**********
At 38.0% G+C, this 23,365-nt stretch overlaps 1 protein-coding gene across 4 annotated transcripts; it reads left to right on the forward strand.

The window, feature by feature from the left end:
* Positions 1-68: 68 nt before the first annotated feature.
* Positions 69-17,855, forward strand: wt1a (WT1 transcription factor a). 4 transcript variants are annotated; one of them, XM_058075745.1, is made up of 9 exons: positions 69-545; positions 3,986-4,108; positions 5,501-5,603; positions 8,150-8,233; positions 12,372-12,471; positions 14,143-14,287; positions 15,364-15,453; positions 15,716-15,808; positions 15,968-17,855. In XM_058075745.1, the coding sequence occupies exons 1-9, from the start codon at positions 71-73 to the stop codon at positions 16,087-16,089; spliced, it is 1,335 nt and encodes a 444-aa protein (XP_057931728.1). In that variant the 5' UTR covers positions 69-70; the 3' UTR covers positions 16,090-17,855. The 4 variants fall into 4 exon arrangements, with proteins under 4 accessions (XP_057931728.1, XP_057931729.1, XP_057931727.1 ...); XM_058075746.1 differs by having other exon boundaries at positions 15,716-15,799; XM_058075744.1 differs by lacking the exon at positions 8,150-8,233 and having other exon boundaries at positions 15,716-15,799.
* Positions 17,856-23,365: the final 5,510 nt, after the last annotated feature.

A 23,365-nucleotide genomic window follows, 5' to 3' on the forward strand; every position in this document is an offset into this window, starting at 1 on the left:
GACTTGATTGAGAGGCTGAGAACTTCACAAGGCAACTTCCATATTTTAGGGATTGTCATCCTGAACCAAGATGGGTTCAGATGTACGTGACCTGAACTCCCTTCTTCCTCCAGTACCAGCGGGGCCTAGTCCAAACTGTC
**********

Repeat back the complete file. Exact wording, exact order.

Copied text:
At 38.0% G+C, this 23,365-nt stretch overlaps 1 protein-coding gene across 4 annotated transcripts; it reads left to right on the forward strand.

The window, feature by feature from the left end:
* Positions 1-68: 68 nt before the first annotated feature.
* Positions 69-17,855, forward strand: wt1a (WT1 transcription factor a). 4 transcript variants are annotated; one of them, XM_058075745.1, is made up of 9 exons: positions 69-545; positions 3,986-4,108; positions 5,501-5,603; positions 8,150-8,233; positions 12,372-12,471; positions 14,143-14,287; positions 15,364-15,453; positions 15,716-15,808; positions 15,968-17,855. In XM_058075745.1, the coding sequence occupies exons 1-9, from the start codon at positions 71-73 to the stop codon at positions 16,087-16,089; spliced, it is 1,335 nt and encodes a 444-aa protein (XP_057931728.1). In that variant the 5' UTR covers positions 69-70; the 3' UTR covers positions 16,090-17,855. The 4 variants fall into 4 exon arrangements, with proteins under 4 accessions (XP_057931728.1, XP_057931729.1, XP_057931727.1 ...); XM_058075746.1 differs by having other exon boundaries at positions 15,716-15,799; XM_058075744.1 differs by lacking the exon at positions 8,150-8,233 and having other exon boundaries at positions 15,716-15,799.
* Positions 17,856-23,365: the final 5,510 nt, after the last annotated feature.

A 23,365-nucleotide genomic window follows, 5' to 3' on the forward strand; every position in this document is an offset into this window, starting at 1 on the left:
GACTTGATTGAGAGGCTGAGAACTTCACAAGGCAACTTCCATATTTTAGGGATTGTCATCCTGAACCAAGATGGGTTCAGATGTACGTGACCTGAACTCCCTTCTTCCTCCAGTACCAGCGGGGCCTAGTCCAAACTGTC